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Prof. Dr Gunter Kreutz

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    Singing together can have positive effects on health - especially for the youngest members of society. Photo: Adobe Stock/highwaystarz

  • Prof. Dr Gunter Kreutz is Professor of Systematic Musicology at the University. His research focuses, among other things, on the connections between music, well-being and quality of life. Photo: University of Oldenburg

Singing in decline?

Choir rehearsals are disappearing from people's calendars, music lessons at schools are more theory than practice and churches are shrouded in silence. The pandemic has taken a heavy toll on singing, too.

Choir rehearsals are disappearing from people's calendars, music lessons at schools are more theory than practice and churches are shrouded in silence. The pandemic has taken a heavy toll on singing, too. Gunter Kreutz discusses the danger of losing this cultural asset.

"Humans are cultural beings, and as such they need cultural activities as much as the air they breathe." Music psychologist Prof. Dr Gunter Kreutz considers everyday culture an invaluable asset, and singing in particular as integral to our lives as human beings. Singing happy birthday, Christmas nativity plays, cheering on your favourite team at the football stadium – it is hard for us to imagine such events taking place in silence, without singing and music. But in the Covid pandemic the unimaginable has become reality.

Kreutz fears that group singing could have fallen into disrepute indefinitely: "It leads to the dispersion of aerosols loaded with the dangerous viruses and therefore has a bad reputation right now." Yet under normal circumstances, millions of people view singing in a choir on a regular basis as essential to their quality of life. "When this is no longer possible, it has a large impact on their sense of well-being. Not being able to sing at all, or only very infrequently, destabilizes both the body and the mind," the musicologist explains. Many choirs have stopped meeting because of the pandemic and in recent years there has been little – if any – activity with youths in this area. This is also indicated by a study conducted last year by the Catholic University of Eichstätt-Ingolstadt, in which more than 4,000 choirs in German-speaking countries were surveyed. According to the study, most groups recorded numerous resignations, with less than a third retaining the original number of singers. Almost every eighth children's and youth choir also had to be closed down. This trend is leaving marks that change cultural life as a whole, Kreutz notes. He believes that limiting the damage is a generational task, and that the first step must be to end the stigmatization: "Singing is not a threat to society but an important cultural asset!"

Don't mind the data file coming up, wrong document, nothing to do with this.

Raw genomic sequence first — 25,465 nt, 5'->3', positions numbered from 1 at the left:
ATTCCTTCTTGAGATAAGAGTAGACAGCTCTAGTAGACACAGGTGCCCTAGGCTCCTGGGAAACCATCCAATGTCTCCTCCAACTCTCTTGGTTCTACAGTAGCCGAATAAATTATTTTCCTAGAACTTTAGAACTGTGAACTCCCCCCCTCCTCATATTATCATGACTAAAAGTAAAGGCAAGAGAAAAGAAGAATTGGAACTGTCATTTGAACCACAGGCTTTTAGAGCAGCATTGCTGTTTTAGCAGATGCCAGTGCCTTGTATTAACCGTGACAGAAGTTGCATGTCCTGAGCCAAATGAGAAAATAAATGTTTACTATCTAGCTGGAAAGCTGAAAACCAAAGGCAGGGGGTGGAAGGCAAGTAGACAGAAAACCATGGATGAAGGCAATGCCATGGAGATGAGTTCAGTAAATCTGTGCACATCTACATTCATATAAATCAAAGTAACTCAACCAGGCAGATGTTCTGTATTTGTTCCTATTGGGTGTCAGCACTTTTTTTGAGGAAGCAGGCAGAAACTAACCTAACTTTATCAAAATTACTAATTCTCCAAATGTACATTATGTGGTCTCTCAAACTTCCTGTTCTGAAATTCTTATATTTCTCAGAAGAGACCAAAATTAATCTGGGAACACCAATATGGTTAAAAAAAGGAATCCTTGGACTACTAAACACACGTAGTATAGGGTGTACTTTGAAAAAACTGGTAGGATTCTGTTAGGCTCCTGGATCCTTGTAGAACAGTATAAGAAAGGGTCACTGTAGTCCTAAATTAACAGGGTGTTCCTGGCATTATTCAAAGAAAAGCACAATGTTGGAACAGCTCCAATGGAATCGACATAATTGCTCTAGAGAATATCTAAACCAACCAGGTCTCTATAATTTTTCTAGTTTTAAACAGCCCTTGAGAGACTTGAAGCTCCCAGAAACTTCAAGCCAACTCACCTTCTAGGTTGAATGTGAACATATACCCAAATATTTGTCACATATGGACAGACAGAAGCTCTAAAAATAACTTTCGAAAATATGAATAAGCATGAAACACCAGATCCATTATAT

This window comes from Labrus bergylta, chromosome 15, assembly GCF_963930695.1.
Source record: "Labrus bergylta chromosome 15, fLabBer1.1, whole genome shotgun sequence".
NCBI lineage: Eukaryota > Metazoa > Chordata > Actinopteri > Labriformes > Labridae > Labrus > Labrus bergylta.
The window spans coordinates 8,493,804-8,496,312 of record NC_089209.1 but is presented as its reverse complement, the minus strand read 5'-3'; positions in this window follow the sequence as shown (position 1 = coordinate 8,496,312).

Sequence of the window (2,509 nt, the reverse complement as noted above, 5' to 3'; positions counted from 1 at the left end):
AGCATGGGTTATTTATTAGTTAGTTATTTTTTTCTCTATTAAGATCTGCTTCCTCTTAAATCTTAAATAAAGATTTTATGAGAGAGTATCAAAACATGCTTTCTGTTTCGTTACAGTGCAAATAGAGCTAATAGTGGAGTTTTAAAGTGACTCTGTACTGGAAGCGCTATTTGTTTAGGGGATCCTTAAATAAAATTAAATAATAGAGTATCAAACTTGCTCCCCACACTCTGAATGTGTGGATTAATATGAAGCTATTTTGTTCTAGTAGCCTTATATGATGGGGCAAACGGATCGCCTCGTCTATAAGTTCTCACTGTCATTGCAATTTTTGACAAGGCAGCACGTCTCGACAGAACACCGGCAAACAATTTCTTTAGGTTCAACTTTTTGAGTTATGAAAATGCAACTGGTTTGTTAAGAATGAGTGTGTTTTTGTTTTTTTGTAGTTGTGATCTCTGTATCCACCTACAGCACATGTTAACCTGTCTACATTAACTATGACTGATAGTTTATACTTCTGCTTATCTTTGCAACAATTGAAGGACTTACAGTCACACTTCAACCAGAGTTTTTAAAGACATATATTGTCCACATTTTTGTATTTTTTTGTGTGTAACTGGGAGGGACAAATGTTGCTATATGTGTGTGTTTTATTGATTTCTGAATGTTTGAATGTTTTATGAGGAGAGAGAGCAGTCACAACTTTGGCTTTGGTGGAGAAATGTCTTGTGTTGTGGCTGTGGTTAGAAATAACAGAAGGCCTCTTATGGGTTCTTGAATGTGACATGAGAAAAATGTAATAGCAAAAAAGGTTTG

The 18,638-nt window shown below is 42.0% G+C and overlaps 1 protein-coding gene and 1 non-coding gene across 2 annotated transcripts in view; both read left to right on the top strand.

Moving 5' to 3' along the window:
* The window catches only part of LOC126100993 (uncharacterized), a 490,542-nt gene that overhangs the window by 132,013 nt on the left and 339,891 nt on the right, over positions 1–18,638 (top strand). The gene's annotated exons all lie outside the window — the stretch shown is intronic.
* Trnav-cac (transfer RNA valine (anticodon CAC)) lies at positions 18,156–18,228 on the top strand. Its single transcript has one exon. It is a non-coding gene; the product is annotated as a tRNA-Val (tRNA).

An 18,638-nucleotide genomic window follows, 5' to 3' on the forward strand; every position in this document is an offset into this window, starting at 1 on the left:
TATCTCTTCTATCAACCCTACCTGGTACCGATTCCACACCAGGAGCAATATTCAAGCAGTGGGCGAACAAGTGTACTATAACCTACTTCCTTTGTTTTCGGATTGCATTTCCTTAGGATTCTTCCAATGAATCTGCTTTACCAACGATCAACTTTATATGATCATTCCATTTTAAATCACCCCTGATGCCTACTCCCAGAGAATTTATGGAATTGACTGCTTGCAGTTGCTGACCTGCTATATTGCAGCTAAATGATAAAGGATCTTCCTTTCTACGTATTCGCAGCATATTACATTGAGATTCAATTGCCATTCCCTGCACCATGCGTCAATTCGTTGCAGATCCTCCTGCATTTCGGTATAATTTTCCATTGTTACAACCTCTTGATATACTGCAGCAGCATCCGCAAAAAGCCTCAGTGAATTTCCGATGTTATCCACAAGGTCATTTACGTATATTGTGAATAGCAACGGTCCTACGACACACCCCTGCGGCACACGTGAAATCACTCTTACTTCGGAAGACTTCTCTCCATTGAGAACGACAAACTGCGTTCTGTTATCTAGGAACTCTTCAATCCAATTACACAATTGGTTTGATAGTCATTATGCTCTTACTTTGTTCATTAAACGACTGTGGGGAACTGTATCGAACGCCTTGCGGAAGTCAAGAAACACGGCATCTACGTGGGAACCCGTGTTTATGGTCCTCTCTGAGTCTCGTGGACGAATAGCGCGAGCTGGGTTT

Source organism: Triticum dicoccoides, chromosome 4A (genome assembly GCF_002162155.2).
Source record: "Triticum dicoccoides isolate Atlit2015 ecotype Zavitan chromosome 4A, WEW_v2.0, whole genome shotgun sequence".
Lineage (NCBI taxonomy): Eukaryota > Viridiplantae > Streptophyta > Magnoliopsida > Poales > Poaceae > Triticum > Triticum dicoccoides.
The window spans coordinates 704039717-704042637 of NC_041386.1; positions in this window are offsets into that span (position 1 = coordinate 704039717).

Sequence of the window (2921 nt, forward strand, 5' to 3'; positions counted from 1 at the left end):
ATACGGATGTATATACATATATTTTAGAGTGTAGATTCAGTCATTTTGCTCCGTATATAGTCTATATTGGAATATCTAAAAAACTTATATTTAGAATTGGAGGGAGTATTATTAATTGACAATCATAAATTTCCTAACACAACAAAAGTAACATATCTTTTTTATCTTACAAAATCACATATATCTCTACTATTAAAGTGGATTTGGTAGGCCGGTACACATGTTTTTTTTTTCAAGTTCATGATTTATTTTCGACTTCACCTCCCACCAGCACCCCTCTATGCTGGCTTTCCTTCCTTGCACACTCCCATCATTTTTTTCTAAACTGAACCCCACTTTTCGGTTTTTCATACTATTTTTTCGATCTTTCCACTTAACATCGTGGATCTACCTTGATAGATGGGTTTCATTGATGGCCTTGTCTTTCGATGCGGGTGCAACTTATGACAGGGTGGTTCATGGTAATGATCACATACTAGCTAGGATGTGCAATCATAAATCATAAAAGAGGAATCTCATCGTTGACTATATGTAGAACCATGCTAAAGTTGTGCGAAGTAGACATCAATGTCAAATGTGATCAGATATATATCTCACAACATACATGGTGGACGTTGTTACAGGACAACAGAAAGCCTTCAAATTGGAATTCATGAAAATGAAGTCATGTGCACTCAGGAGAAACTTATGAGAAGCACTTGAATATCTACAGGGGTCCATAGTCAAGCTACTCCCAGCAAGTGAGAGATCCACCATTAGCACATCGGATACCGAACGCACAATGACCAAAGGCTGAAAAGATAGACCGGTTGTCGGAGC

Cultural skills sidelined

The pandemic has consolidated a trend that has been observed for many years, says Kreutz. "There are many children and young people today who no longer feel any connection to singing." One reason for this is to be found at kindergartens, where there is too little singing in general nowadays – also because kindergarten teachers often lack training in early musical education. He also points to a shortage of specialist music teachers in primary schools throughout the country. "Little by little, generations are growing up for whom singing is nothing more than a marginal phenomenon – something that only a few talented people enjoy," Kreutz fears.

Yet singing is of enormous value for the individual and society, he stresses. "Singing keeps you mentally and physically fit and brings people together." For Kreutz, it is the youngest members of society who have the greatest potential. Children benefit from musical experiences from a very early age. Singing comes before talking, and thus plays a key role in language development. This process begins with the singing of lullabies to babies, which Kreutz sees as a vital expression of love and parental care. "The joy of singing often goes back to early childhood experiences. If a person is not successfully introduced to the world of singing during their childhood, it often remains closed to them later in life," he explains.

Kreutz is looking forward to the time when this cultural component of life can be experienced more intensely again, because singing can also help people to recover from the trauma of the pandemic, he stresses. "It appears that singing can make us more resilient. It can help us to replenish our reserves of positivity." He therefore hopes that group singing will soon be allowed once more, as a resource that boosts our health and joie de vivre.

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